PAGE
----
Blur, Modern Life Is Rubbish

Hua Hsu

By Hua Hsu

on 05.18.11 in Reviews

Modern Life Is Rubbish

A rugged, sentimental embrace of Britishness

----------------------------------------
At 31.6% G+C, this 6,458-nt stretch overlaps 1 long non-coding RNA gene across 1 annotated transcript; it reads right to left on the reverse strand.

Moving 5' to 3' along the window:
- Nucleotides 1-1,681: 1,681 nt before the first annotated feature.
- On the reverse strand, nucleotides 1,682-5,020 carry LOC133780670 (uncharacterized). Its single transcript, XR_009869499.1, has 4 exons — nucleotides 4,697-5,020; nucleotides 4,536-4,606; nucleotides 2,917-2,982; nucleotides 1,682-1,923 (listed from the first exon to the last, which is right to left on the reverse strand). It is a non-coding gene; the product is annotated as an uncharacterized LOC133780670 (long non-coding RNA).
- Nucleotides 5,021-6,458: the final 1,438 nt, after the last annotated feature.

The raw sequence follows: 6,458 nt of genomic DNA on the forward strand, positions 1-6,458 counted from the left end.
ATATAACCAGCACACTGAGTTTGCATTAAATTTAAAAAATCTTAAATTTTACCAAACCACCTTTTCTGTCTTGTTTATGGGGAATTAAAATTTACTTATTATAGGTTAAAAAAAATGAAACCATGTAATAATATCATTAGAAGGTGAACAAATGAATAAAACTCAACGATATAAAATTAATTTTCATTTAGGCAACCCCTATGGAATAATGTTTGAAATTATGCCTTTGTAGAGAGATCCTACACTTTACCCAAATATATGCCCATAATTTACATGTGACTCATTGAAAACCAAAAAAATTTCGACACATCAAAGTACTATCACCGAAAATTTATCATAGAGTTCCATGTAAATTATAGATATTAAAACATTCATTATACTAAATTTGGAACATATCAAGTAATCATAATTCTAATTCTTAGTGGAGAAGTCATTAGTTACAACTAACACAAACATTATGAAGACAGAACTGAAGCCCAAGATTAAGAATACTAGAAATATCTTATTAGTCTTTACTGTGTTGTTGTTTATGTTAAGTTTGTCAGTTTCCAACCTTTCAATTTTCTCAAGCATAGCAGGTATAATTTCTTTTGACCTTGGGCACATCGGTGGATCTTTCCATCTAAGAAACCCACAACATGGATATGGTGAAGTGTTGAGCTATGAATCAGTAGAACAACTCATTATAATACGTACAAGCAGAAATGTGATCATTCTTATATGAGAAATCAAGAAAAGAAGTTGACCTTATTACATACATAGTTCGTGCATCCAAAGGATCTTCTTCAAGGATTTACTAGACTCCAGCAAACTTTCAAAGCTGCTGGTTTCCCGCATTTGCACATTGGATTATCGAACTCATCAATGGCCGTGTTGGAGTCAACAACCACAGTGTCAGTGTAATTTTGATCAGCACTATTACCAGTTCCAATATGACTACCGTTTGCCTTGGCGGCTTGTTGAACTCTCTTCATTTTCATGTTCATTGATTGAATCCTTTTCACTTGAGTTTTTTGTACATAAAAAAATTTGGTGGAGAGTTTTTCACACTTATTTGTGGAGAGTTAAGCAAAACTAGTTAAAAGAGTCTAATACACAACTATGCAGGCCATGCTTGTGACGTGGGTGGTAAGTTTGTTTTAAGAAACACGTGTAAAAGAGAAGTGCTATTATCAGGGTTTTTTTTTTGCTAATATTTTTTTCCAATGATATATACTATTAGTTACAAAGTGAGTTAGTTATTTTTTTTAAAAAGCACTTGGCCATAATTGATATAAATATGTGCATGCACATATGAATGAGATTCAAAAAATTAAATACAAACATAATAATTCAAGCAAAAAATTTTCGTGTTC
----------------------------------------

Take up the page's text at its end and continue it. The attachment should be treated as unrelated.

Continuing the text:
It certainly didn't have to turn out this way. Blur's 1991 debut, Leisure, was an enjoyable but somewhat vacuous assemblage of the era's dance-pop clichés. It did not suggest four men with great artistic ambitions, let alone the ironic wit necessary to produce a masterpiece like Modern Life is Rubbish. Originally titled Britain Vs. America, and inspired by a disastrous tour of the States, Blur's second album is a rugged, sentimental embrace of Britishness — as well as a critique of how that ethos had been perverted by a doggedly American consumerism. From its melancholy, Kinks-like opener, "For Tomorrow," to the pastoral "Chemical World" to the two-tone stomp of "Popscene," this was a band uninterested in trading on their charm and good looks. Albarn luxuriates in his sentences, at times sounding as though he is admiring his own, extra-elongated accent. The same self-consciousness coursed through his lyrics, populated by sketches of uniquely late-century English characters like "Colin Zeal," "Julian" ("Pressure on Julian") and the dull suburbanites of "Advert" and "Sunday Sunday." Despite its title, this was not a nostalgic, backwards-sounding record. It might have borrowed its ragged, punky energy and mod imagery from other times, but this was an album about what it meant to embrace one's station as a British band in 1993, on the cusp of great changes.